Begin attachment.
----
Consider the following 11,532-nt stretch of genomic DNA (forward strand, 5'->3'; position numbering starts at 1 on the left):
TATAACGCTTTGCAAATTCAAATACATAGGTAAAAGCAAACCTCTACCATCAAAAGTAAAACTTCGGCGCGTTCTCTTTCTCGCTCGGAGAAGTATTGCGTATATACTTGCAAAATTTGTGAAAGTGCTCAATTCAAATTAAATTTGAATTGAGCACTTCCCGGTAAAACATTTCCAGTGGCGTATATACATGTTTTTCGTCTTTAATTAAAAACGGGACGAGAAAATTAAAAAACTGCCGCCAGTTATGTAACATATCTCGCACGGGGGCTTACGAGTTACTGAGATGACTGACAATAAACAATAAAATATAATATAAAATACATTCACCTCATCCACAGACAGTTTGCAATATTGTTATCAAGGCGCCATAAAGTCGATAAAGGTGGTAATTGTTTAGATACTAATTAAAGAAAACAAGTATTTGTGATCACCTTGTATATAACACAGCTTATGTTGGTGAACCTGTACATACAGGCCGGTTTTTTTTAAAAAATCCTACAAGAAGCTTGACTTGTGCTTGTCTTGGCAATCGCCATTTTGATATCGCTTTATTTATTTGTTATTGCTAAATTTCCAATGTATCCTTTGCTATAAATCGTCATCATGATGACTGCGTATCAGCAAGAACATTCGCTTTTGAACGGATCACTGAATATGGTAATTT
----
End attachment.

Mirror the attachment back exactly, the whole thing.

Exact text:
Consider the following 11,532-nt stretch of genomic DNA (forward strand, 5'->3'; position numbering starts at 1 on the left):
TATAACGCTTTGCAAATTCAAATACATAGGTAAAAGCAAACCTCTACCATCAAAAGTAAAACTTCGGCGCGTTCTCTTTCTCGCTCGGAGAAGTATTGCGTATATACTTGCAAAATTTGTGAAAGTGCTCAATTCAAATTAAATTTGAATTGAGCACTTCCCGGTAAAACATTTCCAGTGGCGTATATACATGTTTTTCGTCTTTAATTAAAAACGGGACGAGAAAATTAAAAAACTGCCGCCAGTTATGTAACATATCTCGCACGGGGGCTTACGAGTTACTGAGATGACTGACAATAAACAATAAAATATAATATAAAATACATTCACCTCATCCACAGACAGTTTGCAATATTGTTATCAAGGCGCCATAAAGTCGATAAAGGTGGTAATTGTTTAGATACTAATTAAAGAAAACAAGTATTTGTGATCACCTTGTATATAACACAGCTTATGTTGGTGAACCTGTACATACAGGCCGGTTTTTTTTAAAAAATCCTACAAGAAGCTTGACTTGTGCTTGTCTTGGCAATCGCCATTTTGATATCGCTTTATTTATTTGTTATTGCTAAATTTCCAATGTATCCTTTGCTATAAATCGTCATCATGATGACTGCGTATCAGCAAGAACATTCGCTTTTGAACGGATCACTGAATATGGTAATTT